Organization of a Randomized Clinical Trial for the Prevention of Recurrent Thrombosis in the Antiphospholipid Syndrome: the WAPS Project (Warfarin in Antiphospholipid Syndrome)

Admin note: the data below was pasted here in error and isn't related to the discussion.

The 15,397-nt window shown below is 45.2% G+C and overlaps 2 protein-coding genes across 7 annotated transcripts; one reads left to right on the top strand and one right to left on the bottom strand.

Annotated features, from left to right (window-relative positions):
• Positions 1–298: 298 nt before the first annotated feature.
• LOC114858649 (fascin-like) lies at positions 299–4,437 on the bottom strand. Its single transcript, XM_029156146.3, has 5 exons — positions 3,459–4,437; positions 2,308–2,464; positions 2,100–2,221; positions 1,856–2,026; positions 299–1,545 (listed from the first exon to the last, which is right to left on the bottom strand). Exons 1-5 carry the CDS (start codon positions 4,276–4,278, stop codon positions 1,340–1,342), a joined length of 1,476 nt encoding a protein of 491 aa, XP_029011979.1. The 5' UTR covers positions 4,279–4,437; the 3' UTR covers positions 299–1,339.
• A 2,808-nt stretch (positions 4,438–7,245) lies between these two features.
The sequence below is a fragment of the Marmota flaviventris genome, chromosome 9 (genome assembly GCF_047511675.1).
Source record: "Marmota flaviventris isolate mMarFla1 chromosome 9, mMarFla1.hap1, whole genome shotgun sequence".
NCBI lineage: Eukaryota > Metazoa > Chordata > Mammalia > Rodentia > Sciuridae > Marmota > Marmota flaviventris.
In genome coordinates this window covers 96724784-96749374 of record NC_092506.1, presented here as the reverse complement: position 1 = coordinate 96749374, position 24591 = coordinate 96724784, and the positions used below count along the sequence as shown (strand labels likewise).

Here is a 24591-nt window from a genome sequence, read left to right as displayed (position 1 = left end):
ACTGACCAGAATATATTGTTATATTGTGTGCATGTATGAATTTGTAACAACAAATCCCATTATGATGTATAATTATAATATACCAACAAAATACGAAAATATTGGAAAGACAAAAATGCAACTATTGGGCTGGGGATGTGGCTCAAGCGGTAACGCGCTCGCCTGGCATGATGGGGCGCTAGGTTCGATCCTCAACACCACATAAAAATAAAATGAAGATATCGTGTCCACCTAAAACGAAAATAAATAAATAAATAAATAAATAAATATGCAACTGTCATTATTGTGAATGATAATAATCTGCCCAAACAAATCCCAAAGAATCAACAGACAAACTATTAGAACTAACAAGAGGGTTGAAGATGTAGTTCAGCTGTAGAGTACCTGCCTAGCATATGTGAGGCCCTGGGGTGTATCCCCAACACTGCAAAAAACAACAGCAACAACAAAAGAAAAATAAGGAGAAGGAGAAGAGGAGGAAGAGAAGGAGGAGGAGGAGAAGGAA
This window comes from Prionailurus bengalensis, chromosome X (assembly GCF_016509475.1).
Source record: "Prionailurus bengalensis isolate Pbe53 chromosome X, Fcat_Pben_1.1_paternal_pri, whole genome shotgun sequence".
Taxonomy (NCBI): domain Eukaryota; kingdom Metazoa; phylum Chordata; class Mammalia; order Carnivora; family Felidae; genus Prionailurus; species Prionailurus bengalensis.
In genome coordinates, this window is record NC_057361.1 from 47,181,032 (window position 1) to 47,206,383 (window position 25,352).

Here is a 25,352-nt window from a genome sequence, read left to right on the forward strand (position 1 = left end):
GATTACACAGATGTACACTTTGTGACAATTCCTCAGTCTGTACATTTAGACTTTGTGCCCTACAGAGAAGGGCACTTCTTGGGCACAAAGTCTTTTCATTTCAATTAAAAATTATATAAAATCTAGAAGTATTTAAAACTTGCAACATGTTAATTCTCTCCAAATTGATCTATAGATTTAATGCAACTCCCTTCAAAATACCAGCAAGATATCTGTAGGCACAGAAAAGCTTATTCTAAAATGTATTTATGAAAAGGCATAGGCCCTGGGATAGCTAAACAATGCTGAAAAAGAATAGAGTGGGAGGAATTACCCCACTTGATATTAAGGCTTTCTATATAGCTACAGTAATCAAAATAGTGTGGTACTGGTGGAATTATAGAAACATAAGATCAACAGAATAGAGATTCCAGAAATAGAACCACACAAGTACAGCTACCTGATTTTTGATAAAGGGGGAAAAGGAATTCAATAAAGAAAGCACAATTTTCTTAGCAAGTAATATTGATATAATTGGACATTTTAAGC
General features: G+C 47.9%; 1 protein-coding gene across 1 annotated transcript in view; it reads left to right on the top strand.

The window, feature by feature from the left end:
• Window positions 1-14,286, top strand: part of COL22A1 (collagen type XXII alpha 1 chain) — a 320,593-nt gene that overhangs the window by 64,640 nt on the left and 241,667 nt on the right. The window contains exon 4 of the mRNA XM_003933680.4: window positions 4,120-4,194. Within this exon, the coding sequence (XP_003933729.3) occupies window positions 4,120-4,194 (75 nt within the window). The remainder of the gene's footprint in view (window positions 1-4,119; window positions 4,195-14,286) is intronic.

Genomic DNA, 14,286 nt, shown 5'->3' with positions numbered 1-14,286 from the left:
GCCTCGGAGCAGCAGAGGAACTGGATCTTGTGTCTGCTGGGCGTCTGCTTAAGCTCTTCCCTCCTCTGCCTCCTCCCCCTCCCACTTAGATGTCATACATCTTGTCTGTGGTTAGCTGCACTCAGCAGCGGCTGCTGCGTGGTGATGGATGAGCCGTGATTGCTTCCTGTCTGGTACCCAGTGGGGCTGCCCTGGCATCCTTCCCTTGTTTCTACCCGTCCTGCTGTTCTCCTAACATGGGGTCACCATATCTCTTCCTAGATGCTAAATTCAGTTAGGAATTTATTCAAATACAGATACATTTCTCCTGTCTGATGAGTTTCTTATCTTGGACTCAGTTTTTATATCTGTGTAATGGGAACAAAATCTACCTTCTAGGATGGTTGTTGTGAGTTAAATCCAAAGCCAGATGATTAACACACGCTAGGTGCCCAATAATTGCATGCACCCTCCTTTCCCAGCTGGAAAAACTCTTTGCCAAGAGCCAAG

Antiphospholipid (aPL) antibodies are a heterogeneous family of immunoglobulins directed against different protein-phospholipid complexes [1, 2]. They include lupus anticoagulants (LA) and anticardiolipin antibodies (aCL). The former recognize the (human) prothrombin-phospholipid complex, thereby inhibiting the phospholipid-dependent coagulation reactions , whereas the latter is directed towards β2-glycoprotein I (β2-GPI) bound to an anionic lipid surface [4, 5]. aCL can be divided into two groups [6, 7]: aCL type A, which inhibit coagulation reactions by enhancing the binding of β2-GPI to the procoagulant phospholipid surface; and aCL type B, which are devoid of anticoagulant properties. In recent years, the presence of aPL which recognize lipid-bound Protein S and lipid-bound activated Protein C (aPC) has been reported [8–10]. A consistent finding of many studies is the inhibition by aPL of the inactivation of factor Va by aPC in the presence of Protein S. In this way, aPL can interfere with the physiological function of these natural anticoagulants, suggesting a possible, albeit still unproven, mechanism for their association with thrombotic events [11, 12].
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